Remo Salvadori

On the occasion of his first museum retrospective, Remo Salvadori modified the gallery to facilitate the presentation and interpretation of his works. He changed the continuous curved walls into angular and rigid ones. The first large gallery ended with a narrow, funnel-shaped passage that opened onto a second triangular space, and finally merged into another large hall. The form of the triangle dominated the space, and the arrangement of the works, which “spangled” the walls and the floor in greater or lesser density; seemed to spiral into the installation Qui non si misura il tempo (Here one doesn’t measure time, 1981-85) and the painting L’uomo che ode (The man who hears, 1978-87). The variety of the forms and their repetition were striking, as was the unusual placement of familiar works such as the copper Tazze (Cups, 1991), which he placed within a square room built specifically for them, and entitled La Stanza delle Tazze (The cups’ room, 1991). The works seemed to inhabit, and, with their symbolic value and emotional charge, to sensitize a strangely hostile, rigid space made up of fractures and narrow passages.

Aided by a few signs, one could recognize that the space, at least from above, resembled a roughly drawn geometrical profile (eye, mouth, nose, ear), which extended into an arm and a hand. Salvadori’s work might be thought of as a kind of anthropometry, that is, a measurement of the human figure, for he reflects upon both the human constitution and upon that which transcends it. He is concerned with the notion of subjectivity, but this does not entail an idealism that centers the subject and imbues it with expressiveness. Subjectivity only enters Salvadori’s practice as hypothesis and inquiry; it avoids the authority of established identity. Identity is necessarily a product of the relationship between the self and the other, and can only be based on thought engendered by the encounter with objects. And these objects—a cup, a glass, a table, a bottle—thus become figures on a cognitive path based on transformation and introspection. Without losing their specificity as objects and thus their functionality, the amphora, the glass, and the cup gain a universal significance as containers, and, on a cosmic level as crucible, belly, and ultimately the world itself. The pieces entitled Triade (Triad, 1985-89)—three groupings of three bottles each, shown simultaneously here—attest to Salvadori’s desire to overcome the dualism of rationalist thought. The scattering of the lead pieces in Nel momento (At the time, 1991) communicates an idea of energy by which thought transforms matter into substance. The repetitions in the pieces signify the multivalent meanings of the objects and their materials, into which Salvadori delves. In L’Osservatore, non l’oggetto osservato (The observer, not the object observed, 1981-85), a cast-bronze photographer’s tripod, reproduced in three versions, provides the viewer with the experience of being an observer who is observed observing. And that is the experience of knowing.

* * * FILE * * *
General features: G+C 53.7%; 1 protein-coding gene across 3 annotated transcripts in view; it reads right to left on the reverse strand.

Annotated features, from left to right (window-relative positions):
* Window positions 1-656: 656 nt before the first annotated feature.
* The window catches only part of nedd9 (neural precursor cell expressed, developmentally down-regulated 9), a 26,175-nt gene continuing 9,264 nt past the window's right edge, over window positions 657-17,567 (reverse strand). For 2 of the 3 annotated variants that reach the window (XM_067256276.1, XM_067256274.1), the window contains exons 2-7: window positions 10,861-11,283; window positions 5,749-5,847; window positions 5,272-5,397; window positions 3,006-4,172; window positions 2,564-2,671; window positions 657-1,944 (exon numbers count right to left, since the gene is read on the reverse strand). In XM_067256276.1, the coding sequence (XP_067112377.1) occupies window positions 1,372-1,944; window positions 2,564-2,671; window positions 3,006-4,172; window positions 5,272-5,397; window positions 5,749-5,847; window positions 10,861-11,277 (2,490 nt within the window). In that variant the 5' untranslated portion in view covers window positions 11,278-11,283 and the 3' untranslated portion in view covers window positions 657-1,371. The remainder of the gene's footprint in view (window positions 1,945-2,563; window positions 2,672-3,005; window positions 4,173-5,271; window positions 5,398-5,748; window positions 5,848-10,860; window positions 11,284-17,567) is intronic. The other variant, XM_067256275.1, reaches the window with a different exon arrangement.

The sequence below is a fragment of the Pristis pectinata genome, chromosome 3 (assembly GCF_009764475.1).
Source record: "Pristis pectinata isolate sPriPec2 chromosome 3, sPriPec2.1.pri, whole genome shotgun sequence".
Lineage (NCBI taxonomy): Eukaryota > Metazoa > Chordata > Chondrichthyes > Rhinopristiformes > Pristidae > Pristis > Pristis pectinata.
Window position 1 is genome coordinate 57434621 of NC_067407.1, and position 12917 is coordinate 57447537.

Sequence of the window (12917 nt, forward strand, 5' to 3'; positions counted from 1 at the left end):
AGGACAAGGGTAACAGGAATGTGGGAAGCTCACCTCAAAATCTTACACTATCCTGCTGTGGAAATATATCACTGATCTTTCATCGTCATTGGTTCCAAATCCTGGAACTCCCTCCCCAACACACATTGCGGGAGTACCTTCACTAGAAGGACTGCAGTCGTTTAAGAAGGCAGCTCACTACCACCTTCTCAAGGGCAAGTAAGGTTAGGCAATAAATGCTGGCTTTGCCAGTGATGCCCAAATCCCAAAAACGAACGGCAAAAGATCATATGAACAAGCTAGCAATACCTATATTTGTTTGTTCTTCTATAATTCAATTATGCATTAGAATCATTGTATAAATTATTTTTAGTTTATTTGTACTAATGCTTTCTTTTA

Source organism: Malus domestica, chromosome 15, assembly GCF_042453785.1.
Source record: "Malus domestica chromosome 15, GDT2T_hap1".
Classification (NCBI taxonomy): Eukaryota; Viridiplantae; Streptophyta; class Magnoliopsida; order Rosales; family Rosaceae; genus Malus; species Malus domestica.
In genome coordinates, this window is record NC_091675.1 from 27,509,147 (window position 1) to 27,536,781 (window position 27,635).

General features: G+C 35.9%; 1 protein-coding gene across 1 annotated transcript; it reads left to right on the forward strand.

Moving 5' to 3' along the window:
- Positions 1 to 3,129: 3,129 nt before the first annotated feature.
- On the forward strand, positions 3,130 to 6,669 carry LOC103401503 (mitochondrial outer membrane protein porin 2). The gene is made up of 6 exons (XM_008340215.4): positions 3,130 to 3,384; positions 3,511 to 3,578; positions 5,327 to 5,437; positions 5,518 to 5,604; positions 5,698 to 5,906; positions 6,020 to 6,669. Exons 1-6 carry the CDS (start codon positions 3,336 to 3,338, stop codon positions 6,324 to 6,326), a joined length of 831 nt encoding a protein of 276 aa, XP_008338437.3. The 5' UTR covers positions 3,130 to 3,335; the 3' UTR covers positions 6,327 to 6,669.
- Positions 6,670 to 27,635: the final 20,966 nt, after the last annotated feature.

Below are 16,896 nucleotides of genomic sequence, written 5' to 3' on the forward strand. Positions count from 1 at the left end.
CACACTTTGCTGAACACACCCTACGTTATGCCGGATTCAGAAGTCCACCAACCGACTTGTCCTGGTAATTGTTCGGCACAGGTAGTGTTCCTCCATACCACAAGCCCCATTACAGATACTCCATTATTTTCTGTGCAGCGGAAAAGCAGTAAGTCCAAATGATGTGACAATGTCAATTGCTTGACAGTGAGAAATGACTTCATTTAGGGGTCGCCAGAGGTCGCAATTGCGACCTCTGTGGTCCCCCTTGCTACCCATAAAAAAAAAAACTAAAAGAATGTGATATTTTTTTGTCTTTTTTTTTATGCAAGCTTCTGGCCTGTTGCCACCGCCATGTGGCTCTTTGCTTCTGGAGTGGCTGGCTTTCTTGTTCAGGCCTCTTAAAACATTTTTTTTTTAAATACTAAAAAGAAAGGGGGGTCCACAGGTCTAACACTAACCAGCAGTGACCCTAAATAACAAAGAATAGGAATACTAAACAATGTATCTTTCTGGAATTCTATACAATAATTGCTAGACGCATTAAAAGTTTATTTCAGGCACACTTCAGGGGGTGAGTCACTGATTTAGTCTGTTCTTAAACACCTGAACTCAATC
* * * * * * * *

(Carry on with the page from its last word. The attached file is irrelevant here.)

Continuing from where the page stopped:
Giorgio Verzotti

Translated from the Italian by Marguerite Shore.